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Saturday, July 15, 2017

What Place Does Mercy Have in Your Life?


What Place Does Mercy Have in Your Life?
 
I read Pope Francis’ book “The Name of God is Mercy” and I was blessed by this book.  So I would like to share some of his deep thoughts concerning mercy with you. The Pope starts out by saying that mercy is God’s identity because He gives Himself to us, accepts us and promises to forgive if we repent.  Since mercy is part of who God is, He remains faithful to us even when we are very unfaithful because God cannot deny himself.  We are to be children of our merciful Father and follow in His forgiving footsteps.  
 
When Pope Francis was asked what mercy means for himself personally, he answered that when he is having trouble forgiving a person’s sins he remembers his own sins. The text from Ezekiel  16 teaches us to feel shame, he says. And we learn to confess our sins when we are ashamed. He believes that the tragedy of our age is that it has lost its sense of sin and shame. 
 
Pope Francis talks about the gift of confession.  1 John 1:9 says: “If we confess our sins, He (God) is faithful and just to forgive us our sins, and to cleanse us from all unrighteousness.”  Pope Francis states: “Sin is a wound: it needs to be treated, healed.”  If we are not ashamed of our sins, we will not confess them to God and receive this gift of cleansing and healing.  So that is why the gift of shame is so valuable to us.   Scripture does not teach us that God extends His mercy when we are not sorry for our sin!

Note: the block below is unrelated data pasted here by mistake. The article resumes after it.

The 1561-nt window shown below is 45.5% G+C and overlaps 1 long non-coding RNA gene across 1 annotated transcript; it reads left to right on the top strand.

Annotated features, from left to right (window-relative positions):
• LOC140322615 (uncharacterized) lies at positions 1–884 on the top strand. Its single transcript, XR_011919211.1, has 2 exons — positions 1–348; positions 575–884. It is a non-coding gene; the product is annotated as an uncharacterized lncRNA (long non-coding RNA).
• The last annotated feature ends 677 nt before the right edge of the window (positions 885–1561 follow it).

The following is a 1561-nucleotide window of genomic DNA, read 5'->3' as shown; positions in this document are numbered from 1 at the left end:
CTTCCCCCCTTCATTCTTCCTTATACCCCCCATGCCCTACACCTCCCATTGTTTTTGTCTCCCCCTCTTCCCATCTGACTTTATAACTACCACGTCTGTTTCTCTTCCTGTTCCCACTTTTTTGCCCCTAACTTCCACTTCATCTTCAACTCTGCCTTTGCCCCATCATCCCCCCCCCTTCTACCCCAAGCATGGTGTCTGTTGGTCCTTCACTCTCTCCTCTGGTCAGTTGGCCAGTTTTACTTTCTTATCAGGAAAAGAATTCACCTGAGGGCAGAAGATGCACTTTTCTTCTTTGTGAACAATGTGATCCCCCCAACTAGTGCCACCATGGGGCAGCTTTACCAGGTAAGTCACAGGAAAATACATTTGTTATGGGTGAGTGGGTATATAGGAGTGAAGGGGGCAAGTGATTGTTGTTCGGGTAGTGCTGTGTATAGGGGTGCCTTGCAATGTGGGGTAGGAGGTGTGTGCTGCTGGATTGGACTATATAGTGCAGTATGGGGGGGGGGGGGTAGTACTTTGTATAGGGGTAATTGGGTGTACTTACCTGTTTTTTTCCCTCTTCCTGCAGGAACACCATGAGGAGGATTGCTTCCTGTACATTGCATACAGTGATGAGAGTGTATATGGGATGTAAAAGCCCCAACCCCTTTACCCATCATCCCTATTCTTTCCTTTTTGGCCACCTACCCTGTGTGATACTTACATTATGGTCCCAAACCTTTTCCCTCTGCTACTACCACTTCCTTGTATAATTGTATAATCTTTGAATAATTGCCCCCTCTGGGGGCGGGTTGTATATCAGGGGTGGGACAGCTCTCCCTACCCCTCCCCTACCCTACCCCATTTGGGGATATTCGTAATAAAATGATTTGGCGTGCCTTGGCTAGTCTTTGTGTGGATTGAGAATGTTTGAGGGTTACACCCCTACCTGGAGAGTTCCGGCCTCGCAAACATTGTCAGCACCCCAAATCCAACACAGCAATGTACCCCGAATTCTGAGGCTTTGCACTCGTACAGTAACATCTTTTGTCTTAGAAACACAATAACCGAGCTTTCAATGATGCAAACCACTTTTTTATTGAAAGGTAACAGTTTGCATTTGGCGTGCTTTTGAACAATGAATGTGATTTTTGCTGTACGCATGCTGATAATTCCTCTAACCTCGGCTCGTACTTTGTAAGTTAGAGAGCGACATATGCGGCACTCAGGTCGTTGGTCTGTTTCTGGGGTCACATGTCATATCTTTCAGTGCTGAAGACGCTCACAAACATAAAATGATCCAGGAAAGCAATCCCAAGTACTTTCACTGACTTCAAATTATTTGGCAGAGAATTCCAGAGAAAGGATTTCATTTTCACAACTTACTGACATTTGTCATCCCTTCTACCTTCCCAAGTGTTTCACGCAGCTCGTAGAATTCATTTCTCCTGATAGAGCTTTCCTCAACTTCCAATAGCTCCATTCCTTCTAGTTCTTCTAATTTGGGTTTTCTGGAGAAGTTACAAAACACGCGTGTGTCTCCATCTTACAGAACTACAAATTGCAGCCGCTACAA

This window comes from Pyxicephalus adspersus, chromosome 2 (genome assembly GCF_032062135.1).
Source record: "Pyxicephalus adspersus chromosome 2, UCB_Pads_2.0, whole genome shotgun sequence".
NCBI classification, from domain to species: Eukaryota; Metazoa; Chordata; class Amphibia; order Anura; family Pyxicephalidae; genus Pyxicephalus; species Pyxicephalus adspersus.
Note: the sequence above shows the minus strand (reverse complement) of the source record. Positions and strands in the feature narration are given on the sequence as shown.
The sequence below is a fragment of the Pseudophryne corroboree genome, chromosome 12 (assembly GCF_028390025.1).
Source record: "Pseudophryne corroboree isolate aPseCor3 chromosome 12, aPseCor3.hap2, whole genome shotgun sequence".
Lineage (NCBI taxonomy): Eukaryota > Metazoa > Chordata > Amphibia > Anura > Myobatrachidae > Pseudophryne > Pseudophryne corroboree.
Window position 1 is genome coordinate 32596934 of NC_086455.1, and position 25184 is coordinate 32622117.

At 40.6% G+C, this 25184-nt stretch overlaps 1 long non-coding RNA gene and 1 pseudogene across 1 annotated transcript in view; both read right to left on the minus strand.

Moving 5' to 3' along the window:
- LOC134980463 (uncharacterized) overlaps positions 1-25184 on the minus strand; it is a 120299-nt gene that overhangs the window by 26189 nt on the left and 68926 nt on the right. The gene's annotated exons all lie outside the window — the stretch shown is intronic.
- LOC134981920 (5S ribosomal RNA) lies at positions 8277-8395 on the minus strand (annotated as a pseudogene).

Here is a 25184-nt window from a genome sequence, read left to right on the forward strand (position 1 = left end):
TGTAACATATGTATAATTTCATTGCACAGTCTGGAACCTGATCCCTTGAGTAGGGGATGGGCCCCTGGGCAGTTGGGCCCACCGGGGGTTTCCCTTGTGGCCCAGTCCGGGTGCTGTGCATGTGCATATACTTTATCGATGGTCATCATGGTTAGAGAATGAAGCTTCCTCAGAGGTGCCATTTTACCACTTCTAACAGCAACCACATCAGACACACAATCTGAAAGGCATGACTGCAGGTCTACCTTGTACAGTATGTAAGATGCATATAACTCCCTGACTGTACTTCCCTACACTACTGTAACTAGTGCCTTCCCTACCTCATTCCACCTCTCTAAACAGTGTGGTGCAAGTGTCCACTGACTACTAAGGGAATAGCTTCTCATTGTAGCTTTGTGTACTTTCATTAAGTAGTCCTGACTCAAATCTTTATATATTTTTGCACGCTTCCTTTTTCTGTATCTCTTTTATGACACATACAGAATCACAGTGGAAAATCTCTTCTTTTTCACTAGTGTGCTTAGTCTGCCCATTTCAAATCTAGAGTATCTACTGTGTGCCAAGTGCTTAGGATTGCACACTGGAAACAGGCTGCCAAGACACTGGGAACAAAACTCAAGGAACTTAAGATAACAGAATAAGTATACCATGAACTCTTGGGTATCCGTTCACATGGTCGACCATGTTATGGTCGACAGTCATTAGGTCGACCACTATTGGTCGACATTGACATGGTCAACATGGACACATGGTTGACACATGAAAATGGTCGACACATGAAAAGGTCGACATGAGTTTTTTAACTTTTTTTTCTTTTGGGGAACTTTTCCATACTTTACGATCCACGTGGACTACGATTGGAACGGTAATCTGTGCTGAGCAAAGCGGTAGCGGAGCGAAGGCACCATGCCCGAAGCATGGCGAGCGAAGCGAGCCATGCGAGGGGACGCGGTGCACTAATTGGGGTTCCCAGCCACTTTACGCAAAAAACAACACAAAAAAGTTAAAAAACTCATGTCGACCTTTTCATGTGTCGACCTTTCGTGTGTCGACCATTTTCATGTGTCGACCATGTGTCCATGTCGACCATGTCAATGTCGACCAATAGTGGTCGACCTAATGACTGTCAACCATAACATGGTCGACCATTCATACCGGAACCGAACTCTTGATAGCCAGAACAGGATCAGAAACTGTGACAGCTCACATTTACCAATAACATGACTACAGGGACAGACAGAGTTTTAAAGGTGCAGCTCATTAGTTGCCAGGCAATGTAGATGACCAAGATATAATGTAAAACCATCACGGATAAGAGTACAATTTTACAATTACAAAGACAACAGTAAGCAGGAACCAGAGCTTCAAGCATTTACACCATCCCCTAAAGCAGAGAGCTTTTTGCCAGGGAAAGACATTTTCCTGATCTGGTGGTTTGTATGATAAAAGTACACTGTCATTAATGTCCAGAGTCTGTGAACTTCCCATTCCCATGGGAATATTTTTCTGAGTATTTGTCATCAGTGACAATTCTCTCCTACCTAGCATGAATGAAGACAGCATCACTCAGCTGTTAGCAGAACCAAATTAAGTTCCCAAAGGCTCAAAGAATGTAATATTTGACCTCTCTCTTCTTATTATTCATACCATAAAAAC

The Pope says that there were times in the past when he as a priest would be listening to the confessions of members of his church, and he would worry that he could not offer God’s forgiveness.  A priest cannot forgive the sins of the one who is confessing unless that one says that he or she is sorry for their sin. The Pope said: “As a confessor, even when I found myself before a locked door (someone who may not be sorry for their sin)  I have always tried to find a crack, just a tiny opening so that I can pry open that door and grant forgiveness and mercy.”  The Pope adds: “When in doubt, decisions should be made in favor of the person being judged.”
 
Then the Pope tells the story of a priest who was listening to the confession of a young German soldier who was about to be sentenced to death by the French partisans.  The soldier confesses his love of women and the many amorous adventures he had had.  The young priest explains that he has to repent to obtain forgiveness and absolution.  The soldier answers, “How can I repent?  It was something that I enjoyed, and if I had the chance I would do it again, even now.  How can I repent? 
 
The priest who wants to absolve the soldier has a stroke of inspiration and asks, “But are you sorry that you are not sorry?”  The young man answers impulsively, “Yes, I am sorry that I am not sorry.”  In other words, he apologizes for not repenting.  The door was opened just a crack, allowing absolution to come in… “ 
 
Then Pope Francis adds: “That story is a good example of the lengths to which God goes to enter the heart of man, to find that small opening that will permit him to grant grace.  God does not want anyone to be lost.  His mercy is infinitely greater than our sins, his medicine is infinitely stronger than our illnesses that He has to heal.”   
 
Pope Francis talks about Peter and how he denies knowing his Lord Jesus three times the night when Jesus was taken prisoner before He was crucified. The next morning Peter weeps bitterly and feels terribly ashamed for denying his Lord. And yet, despite Peter’s sin, Jesus forgives and still asks Peter to “Tend my sheep” (John 21:16) Even though Peter betrayed Jesus, he was chosen.  That example is encouraging for those who serve God and tend His sheep even though they are reclaimed sinners. It shows us God’s mercy for us since He forgives and chooses us to serve even after we have sinned.  Can we not follow His example and extend mercy when people sin against us?